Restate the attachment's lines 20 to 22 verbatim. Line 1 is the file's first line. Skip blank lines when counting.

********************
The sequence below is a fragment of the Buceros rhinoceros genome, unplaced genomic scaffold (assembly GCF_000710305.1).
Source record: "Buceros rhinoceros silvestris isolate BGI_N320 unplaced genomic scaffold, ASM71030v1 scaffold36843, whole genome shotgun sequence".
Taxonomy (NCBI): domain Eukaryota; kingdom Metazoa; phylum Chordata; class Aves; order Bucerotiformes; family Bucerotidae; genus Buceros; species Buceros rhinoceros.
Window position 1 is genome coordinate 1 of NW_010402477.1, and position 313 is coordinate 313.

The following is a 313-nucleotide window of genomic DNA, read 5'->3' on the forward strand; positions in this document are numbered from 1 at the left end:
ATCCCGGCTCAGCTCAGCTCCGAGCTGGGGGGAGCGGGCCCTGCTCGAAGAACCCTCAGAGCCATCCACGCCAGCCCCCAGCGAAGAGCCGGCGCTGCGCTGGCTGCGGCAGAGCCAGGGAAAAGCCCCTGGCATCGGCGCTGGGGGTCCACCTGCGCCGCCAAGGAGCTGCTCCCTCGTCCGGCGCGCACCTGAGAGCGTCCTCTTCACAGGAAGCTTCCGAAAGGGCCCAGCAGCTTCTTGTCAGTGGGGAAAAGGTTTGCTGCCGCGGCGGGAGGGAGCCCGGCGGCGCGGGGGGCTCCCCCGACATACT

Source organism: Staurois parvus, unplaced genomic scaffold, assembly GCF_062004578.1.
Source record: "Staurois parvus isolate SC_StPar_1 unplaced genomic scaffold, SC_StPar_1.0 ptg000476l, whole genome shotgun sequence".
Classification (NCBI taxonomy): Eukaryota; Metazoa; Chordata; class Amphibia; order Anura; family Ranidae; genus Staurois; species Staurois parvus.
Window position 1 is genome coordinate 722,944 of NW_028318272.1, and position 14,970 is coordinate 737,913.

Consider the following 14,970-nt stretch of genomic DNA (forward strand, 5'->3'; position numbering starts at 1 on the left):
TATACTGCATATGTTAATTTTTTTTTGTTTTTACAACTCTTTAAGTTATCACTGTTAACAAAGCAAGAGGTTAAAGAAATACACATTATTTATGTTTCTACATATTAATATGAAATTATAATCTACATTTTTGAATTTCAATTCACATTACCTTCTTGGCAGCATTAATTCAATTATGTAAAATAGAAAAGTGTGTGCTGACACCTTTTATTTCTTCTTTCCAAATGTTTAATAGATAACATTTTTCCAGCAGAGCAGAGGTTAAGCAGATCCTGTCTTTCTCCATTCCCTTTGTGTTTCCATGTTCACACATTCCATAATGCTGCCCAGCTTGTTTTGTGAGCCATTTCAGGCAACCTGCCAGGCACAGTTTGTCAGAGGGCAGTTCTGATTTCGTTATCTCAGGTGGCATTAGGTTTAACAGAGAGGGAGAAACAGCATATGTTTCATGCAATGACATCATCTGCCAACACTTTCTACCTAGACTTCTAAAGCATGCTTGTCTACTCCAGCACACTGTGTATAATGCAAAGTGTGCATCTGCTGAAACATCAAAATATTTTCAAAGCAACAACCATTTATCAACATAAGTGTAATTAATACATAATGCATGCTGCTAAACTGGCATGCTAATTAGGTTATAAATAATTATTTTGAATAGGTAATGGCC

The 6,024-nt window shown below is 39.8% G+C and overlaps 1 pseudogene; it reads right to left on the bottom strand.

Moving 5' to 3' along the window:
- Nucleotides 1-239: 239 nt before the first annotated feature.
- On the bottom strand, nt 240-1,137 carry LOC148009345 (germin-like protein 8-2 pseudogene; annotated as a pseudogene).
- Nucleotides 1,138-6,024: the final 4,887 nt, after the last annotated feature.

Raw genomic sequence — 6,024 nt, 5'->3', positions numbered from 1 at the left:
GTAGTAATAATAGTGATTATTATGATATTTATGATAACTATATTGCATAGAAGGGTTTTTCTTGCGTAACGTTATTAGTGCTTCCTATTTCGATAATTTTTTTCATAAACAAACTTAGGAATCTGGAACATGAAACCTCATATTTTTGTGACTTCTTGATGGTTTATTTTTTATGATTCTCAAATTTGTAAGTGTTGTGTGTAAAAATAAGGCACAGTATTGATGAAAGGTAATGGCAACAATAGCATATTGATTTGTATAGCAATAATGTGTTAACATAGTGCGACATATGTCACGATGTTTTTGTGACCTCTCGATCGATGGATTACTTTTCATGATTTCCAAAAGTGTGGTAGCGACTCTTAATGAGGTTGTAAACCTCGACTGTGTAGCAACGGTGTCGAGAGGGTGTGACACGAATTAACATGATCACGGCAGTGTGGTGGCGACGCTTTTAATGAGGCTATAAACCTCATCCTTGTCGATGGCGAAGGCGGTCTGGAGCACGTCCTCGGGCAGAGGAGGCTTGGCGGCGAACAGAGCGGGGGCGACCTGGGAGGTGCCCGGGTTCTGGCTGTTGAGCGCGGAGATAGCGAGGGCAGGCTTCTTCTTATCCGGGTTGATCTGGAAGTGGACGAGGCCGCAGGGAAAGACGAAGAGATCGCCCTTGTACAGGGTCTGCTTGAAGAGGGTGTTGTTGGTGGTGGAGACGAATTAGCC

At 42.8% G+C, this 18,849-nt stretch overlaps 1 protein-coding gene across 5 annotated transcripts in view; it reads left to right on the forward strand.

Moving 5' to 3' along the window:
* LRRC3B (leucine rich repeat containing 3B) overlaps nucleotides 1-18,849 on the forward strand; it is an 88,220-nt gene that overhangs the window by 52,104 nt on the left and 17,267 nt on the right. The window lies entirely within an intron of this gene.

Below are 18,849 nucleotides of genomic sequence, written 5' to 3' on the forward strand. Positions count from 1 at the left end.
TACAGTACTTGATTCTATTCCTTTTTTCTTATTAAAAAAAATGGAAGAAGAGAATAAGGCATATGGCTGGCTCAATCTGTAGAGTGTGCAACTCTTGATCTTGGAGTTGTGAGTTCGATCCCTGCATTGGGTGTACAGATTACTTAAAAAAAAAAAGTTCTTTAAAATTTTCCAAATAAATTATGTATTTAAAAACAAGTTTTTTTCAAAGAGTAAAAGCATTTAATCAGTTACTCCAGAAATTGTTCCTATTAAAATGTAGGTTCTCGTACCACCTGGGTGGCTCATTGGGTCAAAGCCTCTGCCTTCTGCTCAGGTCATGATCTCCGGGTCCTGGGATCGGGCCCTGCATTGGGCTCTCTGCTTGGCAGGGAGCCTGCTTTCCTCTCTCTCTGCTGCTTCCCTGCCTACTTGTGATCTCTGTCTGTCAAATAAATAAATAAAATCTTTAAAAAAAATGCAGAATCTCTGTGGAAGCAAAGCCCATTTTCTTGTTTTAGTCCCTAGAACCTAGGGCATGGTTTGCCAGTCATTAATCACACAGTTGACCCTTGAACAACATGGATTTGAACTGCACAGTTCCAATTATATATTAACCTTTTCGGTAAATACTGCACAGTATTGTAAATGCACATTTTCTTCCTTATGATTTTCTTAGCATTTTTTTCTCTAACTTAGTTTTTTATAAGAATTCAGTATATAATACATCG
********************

At 42.8% G+C, this 18,849-nt stretch overlaps 1 protein-coding gene across 5 annotated transcripts in view; it reads left to right on the forward strand.

Moving 5' to 3' along the window:
* LRRC3B (leucine rich repeat containing 3B) overlaps nucleotides 1-18,849 on the forward strand; it is an 88,220-nt gene that overhangs the window by 52,104 nt on the left and 17,267 nt on the right. The window lies entirely within an intron of this gene.